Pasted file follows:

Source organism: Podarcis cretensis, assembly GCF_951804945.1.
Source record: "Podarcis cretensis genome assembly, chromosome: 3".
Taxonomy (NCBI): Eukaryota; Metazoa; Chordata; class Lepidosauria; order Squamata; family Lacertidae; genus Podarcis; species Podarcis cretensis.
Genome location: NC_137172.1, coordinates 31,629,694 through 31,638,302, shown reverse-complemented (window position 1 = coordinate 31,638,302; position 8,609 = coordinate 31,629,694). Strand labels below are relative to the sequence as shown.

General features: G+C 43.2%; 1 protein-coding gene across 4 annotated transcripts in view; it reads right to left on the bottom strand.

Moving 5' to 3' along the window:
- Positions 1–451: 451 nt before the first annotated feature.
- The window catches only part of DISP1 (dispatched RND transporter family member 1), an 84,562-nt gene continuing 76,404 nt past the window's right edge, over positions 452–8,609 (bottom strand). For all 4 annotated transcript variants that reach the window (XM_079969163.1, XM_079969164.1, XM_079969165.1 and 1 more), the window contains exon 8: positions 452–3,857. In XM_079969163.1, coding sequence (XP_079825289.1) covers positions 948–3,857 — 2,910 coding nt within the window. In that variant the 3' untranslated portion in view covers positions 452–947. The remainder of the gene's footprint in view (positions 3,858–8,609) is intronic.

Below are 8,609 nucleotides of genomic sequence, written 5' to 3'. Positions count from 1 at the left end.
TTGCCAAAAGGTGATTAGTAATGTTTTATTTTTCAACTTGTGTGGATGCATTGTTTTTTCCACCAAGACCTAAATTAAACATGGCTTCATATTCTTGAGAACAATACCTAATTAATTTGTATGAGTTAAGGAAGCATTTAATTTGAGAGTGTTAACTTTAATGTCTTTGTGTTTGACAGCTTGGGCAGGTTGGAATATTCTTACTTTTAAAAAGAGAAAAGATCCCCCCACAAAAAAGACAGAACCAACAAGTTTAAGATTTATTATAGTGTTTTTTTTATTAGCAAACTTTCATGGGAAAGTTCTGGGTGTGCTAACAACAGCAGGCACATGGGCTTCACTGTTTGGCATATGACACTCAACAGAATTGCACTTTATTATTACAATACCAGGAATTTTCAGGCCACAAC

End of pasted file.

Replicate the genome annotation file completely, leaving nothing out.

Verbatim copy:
Source organism: Podarcis cretensis, assembly GCF_951804945.1.
Source record: "Podarcis cretensis genome assembly, chromosome: 3".
Taxonomy (NCBI): Eukaryota; Metazoa; Chordata; class Lepidosauria; order Squamata; family Lacertidae; genus Podarcis; species Podarcis cretensis.
Genome location: NC_137172.1, coordinates 31,629,694 through 31,638,302, shown reverse-complemented (window position 1 = coordinate 31,638,302; position 8,609 = coordinate 31,629,694). Strand labels below are relative to the sequence as shown.

General features: G+C 43.2%; 1 protein-coding gene across 4 annotated transcripts in view; it reads right to left on the bottom strand.

Moving 5' to 3' along the window:
- Positions 1–451: 451 nt before the first annotated feature.
- The window catches only part of DISP1 (dispatched RND transporter family member 1), an 84,562-nt gene continuing 76,404 nt past the window's right edge, over positions 452–8,609 (bottom strand). For all 4 annotated transcript variants that reach the window (XM_079969163.1, XM_079969164.1, XM_079969165.1 and 1 more), the window contains exon 8: positions 452–3,857. In XM_079969163.1, coding sequence (XP_079825289.1) covers positions 948–3,857 — 2,910 coding nt within the window. In that variant the 3' untranslated portion in view covers positions 452–947. The remainder of the gene's footprint in view (positions 3,858–8,609) is intronic.

Below are 8,609 nucleotides of genomic sequence, written 5' to 3'. Positions count from 1 at the left end.
TTGCCAAAAGGTGATTAGTAATGTTTTATTTTTCAACTTGTGTGGATGCATTGTTTTTTCCACCAAGACCTAAATTAAACATGGCTTCATATTCTTGAGAACAATACCTAATTAATTTGTATGAGTTAAGGAAGCATTTAATTTGAGAGTGTTAACTTTAATGTCTTTGTGTTTGACAGCTTGGGCAGGTTGGAATATTCTTACTTTTAAAAAGAGAAAAGATCCCCCCACAAAAAAGACAGAACCAACAAGTTTAAGATTTATTATAGTGTTTTTTTTATTAGCAAACTTTCATGGGAAAGTTCTGGGTGTGCTAACAACAGCAGGCACATGGGCTTCACTGTTTGGCATATGACACTCAACAGAATTGCACTTTATTATTACAATACCAGGAATTTTCAGGCCACAAC